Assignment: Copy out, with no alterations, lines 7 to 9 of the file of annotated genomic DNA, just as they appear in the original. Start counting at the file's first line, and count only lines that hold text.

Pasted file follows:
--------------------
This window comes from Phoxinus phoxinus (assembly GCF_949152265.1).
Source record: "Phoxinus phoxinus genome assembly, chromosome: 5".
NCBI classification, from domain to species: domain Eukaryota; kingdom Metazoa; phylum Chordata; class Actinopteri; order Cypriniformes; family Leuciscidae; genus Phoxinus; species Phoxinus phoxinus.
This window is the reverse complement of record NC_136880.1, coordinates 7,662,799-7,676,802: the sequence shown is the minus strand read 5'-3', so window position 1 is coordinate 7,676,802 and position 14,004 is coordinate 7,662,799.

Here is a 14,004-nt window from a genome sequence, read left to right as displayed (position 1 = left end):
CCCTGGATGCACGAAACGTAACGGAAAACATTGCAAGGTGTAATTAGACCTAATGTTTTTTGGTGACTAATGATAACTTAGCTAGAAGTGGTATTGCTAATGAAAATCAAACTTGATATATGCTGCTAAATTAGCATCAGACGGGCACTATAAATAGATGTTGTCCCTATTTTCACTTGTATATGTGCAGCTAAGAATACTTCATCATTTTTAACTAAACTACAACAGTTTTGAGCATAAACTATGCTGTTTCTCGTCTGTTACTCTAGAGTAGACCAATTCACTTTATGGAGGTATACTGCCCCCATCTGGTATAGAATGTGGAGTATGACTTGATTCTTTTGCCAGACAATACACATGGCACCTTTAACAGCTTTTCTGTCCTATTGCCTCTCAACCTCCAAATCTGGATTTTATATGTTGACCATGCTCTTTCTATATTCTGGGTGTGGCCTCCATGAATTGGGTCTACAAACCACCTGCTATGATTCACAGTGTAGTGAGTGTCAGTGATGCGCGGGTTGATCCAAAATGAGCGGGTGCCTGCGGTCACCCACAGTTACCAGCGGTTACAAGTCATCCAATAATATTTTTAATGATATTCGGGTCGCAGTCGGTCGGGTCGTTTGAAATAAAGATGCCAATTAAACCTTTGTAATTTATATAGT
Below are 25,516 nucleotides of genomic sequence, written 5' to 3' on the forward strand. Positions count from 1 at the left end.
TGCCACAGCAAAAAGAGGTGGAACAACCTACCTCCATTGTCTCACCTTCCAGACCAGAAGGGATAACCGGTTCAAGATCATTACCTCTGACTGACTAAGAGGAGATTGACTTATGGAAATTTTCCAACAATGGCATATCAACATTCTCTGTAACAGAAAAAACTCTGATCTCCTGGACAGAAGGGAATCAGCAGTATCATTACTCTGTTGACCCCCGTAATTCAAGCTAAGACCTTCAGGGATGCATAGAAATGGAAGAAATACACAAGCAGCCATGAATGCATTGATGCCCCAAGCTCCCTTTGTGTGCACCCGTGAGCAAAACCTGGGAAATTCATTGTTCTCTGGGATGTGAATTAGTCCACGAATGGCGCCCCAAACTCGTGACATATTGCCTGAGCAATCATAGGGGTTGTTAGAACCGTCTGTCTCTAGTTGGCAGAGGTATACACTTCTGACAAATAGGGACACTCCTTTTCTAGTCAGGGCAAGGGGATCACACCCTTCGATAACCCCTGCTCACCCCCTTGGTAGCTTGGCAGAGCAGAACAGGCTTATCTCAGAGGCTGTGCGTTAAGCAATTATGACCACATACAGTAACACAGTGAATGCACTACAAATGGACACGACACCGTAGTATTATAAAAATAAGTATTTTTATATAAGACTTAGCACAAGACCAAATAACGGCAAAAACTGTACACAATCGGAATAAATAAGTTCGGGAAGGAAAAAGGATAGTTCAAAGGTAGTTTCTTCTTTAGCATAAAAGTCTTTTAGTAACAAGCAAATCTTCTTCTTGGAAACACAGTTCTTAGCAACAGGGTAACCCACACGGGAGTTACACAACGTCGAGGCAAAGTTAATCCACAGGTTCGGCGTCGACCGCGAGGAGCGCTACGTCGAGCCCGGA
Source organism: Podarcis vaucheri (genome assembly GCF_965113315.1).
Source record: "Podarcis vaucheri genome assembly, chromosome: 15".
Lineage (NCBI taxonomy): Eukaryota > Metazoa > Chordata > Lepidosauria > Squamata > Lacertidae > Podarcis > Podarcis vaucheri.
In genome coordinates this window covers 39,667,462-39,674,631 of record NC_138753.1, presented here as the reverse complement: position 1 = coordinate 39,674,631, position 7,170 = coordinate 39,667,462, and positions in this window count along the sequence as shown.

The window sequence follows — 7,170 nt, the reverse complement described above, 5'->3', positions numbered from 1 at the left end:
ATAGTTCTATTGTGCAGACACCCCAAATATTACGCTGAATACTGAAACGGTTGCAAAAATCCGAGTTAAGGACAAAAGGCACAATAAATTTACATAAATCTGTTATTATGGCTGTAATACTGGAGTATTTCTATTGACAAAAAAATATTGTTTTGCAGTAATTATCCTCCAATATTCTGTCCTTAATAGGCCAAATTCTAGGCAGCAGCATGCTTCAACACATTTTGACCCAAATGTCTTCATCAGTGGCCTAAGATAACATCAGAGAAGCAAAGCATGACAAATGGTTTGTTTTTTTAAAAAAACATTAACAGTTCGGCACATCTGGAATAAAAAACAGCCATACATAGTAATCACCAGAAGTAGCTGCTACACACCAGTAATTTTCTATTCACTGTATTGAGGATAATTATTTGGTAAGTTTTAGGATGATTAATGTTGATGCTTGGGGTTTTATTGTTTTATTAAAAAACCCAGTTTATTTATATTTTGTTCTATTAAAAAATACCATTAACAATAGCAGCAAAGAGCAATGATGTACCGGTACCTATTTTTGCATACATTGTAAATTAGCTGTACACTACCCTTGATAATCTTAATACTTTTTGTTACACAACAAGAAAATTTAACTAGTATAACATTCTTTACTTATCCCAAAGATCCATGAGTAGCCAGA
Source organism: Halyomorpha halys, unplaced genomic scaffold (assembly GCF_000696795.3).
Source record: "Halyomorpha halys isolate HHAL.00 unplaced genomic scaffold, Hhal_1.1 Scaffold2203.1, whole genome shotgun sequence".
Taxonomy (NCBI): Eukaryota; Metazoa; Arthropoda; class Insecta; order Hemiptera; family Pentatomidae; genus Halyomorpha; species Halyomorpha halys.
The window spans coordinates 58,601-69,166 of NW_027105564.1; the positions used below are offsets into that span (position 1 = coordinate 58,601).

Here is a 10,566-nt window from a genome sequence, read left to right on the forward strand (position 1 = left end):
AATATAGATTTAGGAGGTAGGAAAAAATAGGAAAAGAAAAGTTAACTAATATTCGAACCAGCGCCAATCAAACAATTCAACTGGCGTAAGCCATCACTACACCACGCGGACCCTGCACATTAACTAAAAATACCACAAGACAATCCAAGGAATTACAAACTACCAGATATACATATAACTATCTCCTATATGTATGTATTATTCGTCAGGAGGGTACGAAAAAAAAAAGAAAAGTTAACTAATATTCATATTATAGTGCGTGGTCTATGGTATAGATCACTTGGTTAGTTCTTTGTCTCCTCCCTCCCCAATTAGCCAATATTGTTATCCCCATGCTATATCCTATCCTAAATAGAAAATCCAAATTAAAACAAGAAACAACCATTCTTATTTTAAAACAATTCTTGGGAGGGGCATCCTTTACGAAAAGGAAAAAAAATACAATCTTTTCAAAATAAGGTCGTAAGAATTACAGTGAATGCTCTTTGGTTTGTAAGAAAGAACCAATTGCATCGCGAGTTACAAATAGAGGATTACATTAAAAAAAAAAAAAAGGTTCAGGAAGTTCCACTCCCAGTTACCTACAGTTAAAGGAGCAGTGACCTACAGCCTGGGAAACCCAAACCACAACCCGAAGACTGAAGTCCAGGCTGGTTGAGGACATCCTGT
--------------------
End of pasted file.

Below are 25,516 nucleotides of genomic sequence, written 5' to 3' on the forward strand. Positions count from 1 at the left end.
TGCCACAGCAAAAAGAGGTGGAACAACCTACCTCCATTGTCTCACCTTCCAGACCAGAAGGGATAACCGGTTCAAGATCATTACCTCTGACTGACTAAGAGGAGATTGACTTATGGAAATTTTCCAACAATGGCATATCAACATTCTCTGTAACAGAAAAAACTCTGATCTCCTGGACAGAAGGGAATCAGCAGTATCATTACTCTGTTGACCCCCGTAATTCAAGCTAAGACCTTCAGGGATGCATAGAAATGGAAGAAATACACAAGCAGCCATGAATGCATTGATGCCCCAAGCTCCCTTTGTGTGCACCCGTGAGCAAAACCTGGGAAATTCATTGTTCTCTGGGATGTGAATTAGTCCACGAATGGCGCCCCAAACTCGTGACATATTGCCTGAGCAATCATAGGGGTTGTTAGAACCGTCTGTCTCTAGTTGGCAGAGGTATACACTTCTGACAAATAGGGACACTCCTTTTCTAGTCAGGGCAAGGGGATCACACCCTTCGATAACCCCTGCTCACCCCCTTGGTAGCTTGGCAGAGCAGAACAGGCTTATCTCAGAGGCTGTGCGTTAAGCAATTATGACCACATACAGTAACACAGTGAATGCACTACAAATGGACACGACACCGTAGTATTATAAAAATAAGTATTTTTATATAAGACTTAGCACAAGACCAAATAACGGCAAAAACTGTACACAATCGGAATAAATAAGTTCGGGAAGGAAAAAGGATAGTTCAAAGGTAGTTTCTTCTTTAGCATAAAAGTCTTTTAGTAACAAGCAAATCTTCTTCTTGGAAACACAGTTCTTAGCAACAGGGTAACCCACACGGGAGTTACACAACGTCGAGGCAAAGTTAATCCACAGGTTCGGCGTCGACCGCGAGGAGCGCTACGTCGAGCCCGGA
Source organism: Podarcis vaucheri (genome assembly GCF_965113315.1).